The Wildlife Trusts say rights to peaceful protest must be upheld

The Wildlife Trusts say rights to peaceful protest must be upheld

Police, Crime, Sentencing and Courts Bill threatens people's ability to stand up for nature

The Wildlife Trusts are concerned that the measures introduced in the proposed Police, Crime, Sentencing and Courts Bill which is being debated in the House of Commons this week will curtail this right to peaceful protest and make it harder for citizens to have their voices heard by those in power.

For decades, The Wildlife Trusts have marched to protect our seas through the Marine and Coastal Act; we’ve stood outside Parliament side-by-side with a huge cross section of society to demand action on the climate emergency; and we’ve protested to prevent the destruction of thousands of precious sites for wildlife over the years.

Protest over development on ancient woodland, Smithy Wood, Sheffield Wildlife Trust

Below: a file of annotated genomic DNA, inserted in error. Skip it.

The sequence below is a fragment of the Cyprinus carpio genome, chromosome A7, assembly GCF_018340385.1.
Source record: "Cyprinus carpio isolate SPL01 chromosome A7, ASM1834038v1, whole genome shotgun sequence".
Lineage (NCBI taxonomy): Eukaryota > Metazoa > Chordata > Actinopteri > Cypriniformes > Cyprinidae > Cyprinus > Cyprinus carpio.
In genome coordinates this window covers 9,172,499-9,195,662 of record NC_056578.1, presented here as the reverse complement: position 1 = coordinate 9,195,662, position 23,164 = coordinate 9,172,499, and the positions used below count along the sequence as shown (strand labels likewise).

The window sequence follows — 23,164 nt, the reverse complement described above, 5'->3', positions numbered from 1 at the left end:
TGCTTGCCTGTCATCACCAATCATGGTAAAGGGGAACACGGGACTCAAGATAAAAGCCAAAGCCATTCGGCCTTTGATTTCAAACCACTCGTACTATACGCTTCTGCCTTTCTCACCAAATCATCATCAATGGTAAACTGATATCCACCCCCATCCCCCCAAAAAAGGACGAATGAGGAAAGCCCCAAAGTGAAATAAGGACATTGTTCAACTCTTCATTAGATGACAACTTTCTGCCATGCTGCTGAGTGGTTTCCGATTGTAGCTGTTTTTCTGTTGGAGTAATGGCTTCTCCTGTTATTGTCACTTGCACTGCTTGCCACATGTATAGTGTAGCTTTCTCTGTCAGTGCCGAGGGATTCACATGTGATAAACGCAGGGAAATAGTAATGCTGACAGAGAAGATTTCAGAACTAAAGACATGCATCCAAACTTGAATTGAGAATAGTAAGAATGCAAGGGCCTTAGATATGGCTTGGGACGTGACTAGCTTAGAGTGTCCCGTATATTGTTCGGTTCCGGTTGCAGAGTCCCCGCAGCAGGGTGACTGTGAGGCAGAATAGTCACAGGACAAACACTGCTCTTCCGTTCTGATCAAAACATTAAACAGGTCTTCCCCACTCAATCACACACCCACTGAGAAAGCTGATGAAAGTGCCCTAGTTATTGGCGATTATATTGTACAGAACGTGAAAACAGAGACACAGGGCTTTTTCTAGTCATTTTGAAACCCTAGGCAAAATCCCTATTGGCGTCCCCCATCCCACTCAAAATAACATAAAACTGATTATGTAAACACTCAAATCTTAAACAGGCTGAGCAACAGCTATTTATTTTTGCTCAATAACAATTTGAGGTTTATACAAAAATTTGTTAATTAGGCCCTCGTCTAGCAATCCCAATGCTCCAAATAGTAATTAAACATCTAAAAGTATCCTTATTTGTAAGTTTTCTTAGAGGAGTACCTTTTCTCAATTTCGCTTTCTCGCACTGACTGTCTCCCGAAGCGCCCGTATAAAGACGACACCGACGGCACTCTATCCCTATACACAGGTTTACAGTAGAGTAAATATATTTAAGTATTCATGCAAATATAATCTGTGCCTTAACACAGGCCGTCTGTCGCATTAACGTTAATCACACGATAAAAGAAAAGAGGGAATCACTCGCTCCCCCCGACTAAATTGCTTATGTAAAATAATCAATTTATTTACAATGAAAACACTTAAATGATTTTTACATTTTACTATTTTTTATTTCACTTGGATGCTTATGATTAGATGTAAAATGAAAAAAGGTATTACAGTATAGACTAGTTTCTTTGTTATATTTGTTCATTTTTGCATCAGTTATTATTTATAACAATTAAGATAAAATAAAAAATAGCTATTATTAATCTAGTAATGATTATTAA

Protest over development on ancient woodland, Smithy Wood, Sheffield Wildlife Trust

Craig Bennett, chief executive of The Wildlife Trusts says:

“It is essential that people are able to hold Government to account and make their voices heard. This requires transparency of decision-making and the right to peaceful protest. The ability of people to unite in standing up for wildlife is now more important than ever in making sure that tackling the nature and climate emergencies is prioritised by Government.

“This is yet another assault to the democratic process at the same time that the government is considering weakening the Judicial Review process and pursuing a deregulation agenda.”

Right to protest is crucial for environmental campaigning

 

 

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